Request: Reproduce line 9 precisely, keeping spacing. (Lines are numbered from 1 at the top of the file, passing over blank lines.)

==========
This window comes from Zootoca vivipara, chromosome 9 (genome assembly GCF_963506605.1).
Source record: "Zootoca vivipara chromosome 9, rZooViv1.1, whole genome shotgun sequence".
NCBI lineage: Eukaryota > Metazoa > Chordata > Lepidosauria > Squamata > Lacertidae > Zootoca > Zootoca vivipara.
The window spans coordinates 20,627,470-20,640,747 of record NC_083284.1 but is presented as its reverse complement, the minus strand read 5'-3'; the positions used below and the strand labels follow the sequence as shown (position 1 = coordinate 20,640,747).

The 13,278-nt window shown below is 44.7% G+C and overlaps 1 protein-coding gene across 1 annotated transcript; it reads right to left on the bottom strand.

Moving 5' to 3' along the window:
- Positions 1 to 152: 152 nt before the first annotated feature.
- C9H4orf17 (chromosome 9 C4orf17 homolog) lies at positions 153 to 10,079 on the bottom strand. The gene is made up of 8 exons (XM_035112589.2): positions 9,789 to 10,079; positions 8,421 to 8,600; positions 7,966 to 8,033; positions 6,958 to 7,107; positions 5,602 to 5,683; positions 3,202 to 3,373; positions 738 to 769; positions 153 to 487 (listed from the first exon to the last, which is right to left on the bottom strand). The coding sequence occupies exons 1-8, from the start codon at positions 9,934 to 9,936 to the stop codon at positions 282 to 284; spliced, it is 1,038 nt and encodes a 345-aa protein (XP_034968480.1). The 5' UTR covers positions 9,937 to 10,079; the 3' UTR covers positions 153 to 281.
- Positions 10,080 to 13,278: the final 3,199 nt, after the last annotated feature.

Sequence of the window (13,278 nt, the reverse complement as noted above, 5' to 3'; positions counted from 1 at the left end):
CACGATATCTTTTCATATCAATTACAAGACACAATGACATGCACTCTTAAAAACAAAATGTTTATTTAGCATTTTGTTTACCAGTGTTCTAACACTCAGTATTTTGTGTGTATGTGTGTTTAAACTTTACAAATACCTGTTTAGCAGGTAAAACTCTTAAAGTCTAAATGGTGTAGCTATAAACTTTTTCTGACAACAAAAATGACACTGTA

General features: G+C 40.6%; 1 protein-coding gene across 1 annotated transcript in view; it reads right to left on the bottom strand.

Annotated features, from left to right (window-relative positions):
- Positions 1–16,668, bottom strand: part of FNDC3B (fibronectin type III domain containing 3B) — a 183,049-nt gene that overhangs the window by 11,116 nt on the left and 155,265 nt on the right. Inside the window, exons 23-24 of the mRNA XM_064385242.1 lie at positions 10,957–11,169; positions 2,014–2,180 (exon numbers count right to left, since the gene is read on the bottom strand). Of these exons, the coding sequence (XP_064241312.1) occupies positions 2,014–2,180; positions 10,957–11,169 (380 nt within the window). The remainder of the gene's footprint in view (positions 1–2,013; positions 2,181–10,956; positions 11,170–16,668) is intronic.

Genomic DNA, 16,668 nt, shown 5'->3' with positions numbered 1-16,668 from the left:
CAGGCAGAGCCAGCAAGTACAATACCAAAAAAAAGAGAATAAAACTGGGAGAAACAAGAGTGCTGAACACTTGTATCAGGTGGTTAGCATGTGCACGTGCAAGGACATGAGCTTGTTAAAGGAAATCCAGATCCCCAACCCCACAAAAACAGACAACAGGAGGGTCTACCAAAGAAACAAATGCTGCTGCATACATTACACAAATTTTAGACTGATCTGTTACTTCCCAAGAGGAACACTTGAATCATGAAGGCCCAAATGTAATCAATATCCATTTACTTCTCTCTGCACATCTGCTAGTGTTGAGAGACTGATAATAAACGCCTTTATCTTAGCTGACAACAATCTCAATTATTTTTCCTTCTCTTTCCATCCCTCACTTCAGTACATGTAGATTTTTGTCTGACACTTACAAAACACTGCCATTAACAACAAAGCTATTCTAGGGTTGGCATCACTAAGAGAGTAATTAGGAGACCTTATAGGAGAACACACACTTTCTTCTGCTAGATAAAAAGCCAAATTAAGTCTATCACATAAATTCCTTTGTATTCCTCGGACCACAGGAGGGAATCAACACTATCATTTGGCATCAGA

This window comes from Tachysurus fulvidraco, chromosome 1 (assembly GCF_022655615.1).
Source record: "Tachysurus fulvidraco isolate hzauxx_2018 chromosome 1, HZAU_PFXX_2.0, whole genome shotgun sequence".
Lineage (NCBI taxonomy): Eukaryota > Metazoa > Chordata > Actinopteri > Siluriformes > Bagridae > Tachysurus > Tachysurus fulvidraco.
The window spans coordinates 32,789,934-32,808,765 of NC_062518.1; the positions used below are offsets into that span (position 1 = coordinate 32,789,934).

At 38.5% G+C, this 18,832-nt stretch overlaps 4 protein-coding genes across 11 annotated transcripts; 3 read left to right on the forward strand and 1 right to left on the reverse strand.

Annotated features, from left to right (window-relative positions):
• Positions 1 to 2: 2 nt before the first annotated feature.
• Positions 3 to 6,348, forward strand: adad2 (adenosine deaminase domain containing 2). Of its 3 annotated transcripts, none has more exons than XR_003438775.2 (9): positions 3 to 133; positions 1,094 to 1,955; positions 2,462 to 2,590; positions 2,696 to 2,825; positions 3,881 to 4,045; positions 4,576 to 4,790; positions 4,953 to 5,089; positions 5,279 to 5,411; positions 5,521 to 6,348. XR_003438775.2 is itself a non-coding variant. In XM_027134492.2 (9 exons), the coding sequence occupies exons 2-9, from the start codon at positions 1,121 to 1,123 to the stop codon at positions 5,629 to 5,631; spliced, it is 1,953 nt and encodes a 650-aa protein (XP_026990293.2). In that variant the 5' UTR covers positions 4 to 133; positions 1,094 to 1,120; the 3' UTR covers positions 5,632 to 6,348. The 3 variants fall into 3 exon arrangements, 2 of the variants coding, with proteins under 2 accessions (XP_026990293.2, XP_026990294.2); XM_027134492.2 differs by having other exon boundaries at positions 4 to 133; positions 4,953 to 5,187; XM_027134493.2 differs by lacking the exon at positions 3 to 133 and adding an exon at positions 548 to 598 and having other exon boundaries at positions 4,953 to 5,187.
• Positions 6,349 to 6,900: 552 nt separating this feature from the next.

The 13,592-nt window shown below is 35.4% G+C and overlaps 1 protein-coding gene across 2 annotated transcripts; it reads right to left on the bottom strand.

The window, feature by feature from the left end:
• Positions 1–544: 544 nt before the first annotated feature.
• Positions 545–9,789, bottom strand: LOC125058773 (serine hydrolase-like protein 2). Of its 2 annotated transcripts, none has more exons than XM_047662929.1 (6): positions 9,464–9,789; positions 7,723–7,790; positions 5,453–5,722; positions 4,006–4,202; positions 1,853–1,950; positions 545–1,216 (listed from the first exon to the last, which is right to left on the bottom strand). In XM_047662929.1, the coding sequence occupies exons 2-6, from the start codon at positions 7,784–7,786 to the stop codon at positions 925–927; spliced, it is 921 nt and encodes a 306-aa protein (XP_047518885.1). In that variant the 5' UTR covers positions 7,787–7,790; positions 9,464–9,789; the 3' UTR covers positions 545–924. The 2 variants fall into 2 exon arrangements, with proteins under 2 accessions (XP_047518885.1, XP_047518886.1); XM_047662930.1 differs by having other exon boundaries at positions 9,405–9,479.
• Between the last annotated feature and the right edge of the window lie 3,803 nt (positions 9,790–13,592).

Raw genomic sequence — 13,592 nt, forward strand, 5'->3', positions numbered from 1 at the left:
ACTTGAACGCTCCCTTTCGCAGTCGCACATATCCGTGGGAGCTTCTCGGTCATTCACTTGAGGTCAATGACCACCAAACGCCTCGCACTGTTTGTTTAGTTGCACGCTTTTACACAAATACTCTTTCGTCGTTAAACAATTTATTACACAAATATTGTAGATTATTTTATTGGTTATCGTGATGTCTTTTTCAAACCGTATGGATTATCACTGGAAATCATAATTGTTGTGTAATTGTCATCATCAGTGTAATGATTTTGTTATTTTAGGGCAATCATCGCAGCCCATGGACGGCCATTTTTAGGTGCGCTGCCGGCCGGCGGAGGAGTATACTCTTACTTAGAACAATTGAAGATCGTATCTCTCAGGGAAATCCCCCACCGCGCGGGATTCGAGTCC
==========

- Positions 10,080 to 13,278: the final 3,199 nt, after the last annotated feature.